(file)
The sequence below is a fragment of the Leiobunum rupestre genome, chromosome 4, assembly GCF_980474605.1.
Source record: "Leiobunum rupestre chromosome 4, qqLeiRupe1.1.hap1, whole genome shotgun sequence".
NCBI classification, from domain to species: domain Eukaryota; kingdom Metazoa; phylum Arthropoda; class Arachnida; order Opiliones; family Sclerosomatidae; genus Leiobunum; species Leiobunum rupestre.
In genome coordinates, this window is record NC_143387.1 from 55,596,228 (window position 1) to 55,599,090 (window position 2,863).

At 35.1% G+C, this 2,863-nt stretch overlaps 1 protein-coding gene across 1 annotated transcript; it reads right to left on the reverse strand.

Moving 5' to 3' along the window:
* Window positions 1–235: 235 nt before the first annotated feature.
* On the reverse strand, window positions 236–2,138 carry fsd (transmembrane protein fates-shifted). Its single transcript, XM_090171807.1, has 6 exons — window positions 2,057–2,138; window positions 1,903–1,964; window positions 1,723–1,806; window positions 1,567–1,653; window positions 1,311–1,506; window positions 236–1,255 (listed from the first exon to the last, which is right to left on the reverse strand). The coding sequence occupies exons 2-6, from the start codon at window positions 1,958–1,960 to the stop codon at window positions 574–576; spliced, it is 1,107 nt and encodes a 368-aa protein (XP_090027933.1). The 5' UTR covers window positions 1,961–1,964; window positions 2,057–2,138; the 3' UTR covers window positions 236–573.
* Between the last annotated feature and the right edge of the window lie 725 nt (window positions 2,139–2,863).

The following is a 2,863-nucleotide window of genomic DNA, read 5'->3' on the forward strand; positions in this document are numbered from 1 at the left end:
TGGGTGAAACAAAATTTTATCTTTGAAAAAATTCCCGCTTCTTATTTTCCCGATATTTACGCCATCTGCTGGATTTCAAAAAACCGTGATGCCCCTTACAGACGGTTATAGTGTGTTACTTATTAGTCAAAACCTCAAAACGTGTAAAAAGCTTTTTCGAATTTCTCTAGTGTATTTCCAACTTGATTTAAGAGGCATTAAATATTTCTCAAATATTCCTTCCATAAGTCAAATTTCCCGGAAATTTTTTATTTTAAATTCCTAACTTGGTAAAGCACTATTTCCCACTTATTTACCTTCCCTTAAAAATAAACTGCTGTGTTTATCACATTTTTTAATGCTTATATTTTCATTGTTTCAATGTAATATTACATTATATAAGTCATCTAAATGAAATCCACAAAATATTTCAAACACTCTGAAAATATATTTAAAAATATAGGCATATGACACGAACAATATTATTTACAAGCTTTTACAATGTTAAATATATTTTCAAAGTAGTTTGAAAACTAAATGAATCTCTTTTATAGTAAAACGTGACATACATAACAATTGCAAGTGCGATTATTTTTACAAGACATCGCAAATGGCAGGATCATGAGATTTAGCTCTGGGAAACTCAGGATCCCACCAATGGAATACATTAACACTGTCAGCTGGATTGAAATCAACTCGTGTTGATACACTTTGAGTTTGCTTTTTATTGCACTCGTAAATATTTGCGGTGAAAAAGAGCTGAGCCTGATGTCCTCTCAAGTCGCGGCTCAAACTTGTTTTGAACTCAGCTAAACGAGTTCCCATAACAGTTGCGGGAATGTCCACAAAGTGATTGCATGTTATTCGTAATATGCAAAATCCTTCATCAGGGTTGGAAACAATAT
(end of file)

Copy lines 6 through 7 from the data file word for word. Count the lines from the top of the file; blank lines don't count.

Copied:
Moving 5' to 3' along the window:
* Window positions 1–235: 235 nt before the first annotated feature.